How should radio operating rights be defined, assigned and enforced in order to obtain the maximum benefit from wireless operations?PDF Version
Partner, Pilsbury Winthrop Shaw Pittman
I agree completely with the premise of Pierre's paper about the benefits of clarifying radio operating rights. As someone who has been working on these issues since 1982 and has been advocating and negotiating on behalf of proponents of many of the new services that have been "born" since then, including the Mobile Satellite Service (including its Ancillary Terrestrial Component), Satellite Radio (including terrestrial repeaters), Broadband Radio Service, Broadband over Powerline, and several others unfortunately too obscure to mention, I have seen firsthand the frustration with the delay that characterizes the current regulatory process of defining and redefining rights. Over the years, the process has improved, but for more optimal technology development and capital investment, we should continue to strive for a more predictable jurisprudence that can minimize the delay inherent in relatively ad hoc processes. Engineers need to know what filters must be developed and what power levels they can rely on in a deployment design and business people who are interested in investing or doing deals must be put into a better position to judge their risks.
Ellen's San Diego Law Review article makes the excellent point that we cannot avoid defining such rights regardless of whether the overall regime is one of Command-and-Control, Shared Access, Exclusive Use, or whatever, and regardless of whether the remedy is injunctive relief or damages. In any of these cases, harmful interference needs to be defined, including how it is to be measured.
I do not want to minimize the difficulty of the task. Let's take Pierre's reasonable proposal that rights be established based on field strength spectral density at X% of locations, Y% of the time. How is that energy going to be measured? Ellen's article points out that there is no commonly-agreed way to measure emissions levels in a given geographic area, which is understandable given the complexity. Do you use actual field measurements or a predictive model? If you take measurements, what antenna and receiver do you use? If you use a predictive model, which models is appropriate? What clutter database do you use? What separation distance should be assumed? What height should be used? In a mobile environment, where interference is often fleeting, what probabilistic model should be used? The answers to each of these questions can have an enormous impact on the results and each needs to be addressed in order to establish the certainty that we are looking for.
The FCC has had good reason to prefer a more ad hoc approach, given the dynamic nature of technology and the varying policy implications of each case. For instance, adoption of Pierre's suggested regime would involve an enormous potential reallocation of value depending on the level of protection (i.e. field strength spectral density at X% of locations, Y% of the time) set for the first time for existing licensees. Given the billions of dollars in legacy systems deployed under the current regime, those decisions would be enormously controversial and the potential transition quite costly. Moreover, would the new level be uniform for all services or would it account for differences in real or perceived protection levels? Does spectrum used for satellite services that necessarily deploy more sensitive receivers have the same protection as that used for terrestrial fixed services that typically operate with more link margin? How about services like Radio Astronomy? The enormity of the task is obvious.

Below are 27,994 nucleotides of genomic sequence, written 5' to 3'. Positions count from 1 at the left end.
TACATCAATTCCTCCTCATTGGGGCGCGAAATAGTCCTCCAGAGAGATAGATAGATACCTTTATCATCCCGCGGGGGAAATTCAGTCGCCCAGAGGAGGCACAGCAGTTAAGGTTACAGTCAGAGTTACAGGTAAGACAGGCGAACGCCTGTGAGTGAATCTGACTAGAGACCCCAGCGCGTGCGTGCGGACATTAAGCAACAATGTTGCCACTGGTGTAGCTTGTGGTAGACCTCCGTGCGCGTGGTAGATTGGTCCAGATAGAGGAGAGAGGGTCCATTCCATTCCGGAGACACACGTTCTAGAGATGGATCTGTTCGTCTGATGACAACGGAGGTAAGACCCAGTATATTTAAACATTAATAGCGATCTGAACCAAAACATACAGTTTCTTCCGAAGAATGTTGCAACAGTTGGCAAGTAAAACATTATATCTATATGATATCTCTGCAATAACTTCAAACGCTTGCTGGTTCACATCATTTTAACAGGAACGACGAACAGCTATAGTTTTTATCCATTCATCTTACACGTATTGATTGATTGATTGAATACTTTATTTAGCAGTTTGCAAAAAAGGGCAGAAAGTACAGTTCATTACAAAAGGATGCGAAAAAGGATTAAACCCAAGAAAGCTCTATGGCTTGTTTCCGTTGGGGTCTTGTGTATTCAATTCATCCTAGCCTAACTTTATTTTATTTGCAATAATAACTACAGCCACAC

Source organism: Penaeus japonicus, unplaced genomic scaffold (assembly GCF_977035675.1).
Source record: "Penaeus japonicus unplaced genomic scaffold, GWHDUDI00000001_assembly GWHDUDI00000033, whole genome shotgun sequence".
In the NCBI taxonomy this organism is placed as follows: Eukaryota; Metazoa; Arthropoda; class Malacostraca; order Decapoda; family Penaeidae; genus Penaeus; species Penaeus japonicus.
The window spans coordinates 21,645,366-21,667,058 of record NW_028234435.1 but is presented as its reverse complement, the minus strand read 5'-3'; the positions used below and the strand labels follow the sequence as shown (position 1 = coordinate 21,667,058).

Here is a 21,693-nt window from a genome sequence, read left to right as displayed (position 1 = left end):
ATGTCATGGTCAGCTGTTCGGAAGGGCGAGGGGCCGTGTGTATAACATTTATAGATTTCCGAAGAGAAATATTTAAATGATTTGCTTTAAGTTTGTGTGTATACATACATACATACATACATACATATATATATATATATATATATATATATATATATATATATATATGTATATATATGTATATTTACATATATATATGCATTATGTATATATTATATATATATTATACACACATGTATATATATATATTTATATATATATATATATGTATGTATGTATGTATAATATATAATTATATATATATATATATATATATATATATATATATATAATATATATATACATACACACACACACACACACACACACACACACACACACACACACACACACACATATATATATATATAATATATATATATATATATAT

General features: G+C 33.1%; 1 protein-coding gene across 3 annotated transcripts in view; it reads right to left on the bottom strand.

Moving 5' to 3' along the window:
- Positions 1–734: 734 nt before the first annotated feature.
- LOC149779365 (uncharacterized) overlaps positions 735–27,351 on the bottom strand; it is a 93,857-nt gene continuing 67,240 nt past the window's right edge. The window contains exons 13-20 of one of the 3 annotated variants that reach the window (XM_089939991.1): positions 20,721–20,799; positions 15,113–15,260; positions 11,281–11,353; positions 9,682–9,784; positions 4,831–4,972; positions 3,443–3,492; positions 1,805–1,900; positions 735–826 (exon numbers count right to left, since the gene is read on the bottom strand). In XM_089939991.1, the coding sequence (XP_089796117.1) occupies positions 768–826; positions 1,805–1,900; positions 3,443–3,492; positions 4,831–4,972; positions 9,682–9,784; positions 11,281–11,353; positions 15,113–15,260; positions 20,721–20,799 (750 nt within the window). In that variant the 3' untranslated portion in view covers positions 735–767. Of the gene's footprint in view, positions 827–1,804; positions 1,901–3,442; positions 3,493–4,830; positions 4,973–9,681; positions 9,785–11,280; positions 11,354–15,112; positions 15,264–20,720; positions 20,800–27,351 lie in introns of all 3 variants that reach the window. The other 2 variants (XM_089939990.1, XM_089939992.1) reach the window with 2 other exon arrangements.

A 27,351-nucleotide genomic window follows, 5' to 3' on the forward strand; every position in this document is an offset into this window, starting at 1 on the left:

Given these challenges, it is not clear to me what is the most realistic way to make either incremental or more radical improvement. I like Pierre's suggestion that the FCC try to establish a protection level for new licensees (along with an approach to measurement), in which case there will not be the same transition costs and potential reallocation of value as there would be for legacy systems. In doing so, the FCC also might attempt to generalize the principles and criteria it uses to set the protection level and measurement approach, to foster a more transparent and predictable set of rights for future proceedings. I would also like to see an effort to compile and sort the existing body of FCC decisions defining harmful interference and how it is measured and to develop a consensus on how to define and measure harmful interference, accepting that there may be a variety of definitions, models and approaches. The FCC's past decisions, although not always as transparent as they might be (at least to us non-engineers), provide a valuable starting point for developing a more predictable jurisprudence and for advancing the process of establishing greater predictability. There may be enough interested parties that have something to gain from developing a set of answers to these questions, in order to provide more predictability to whatever overall regime prevails.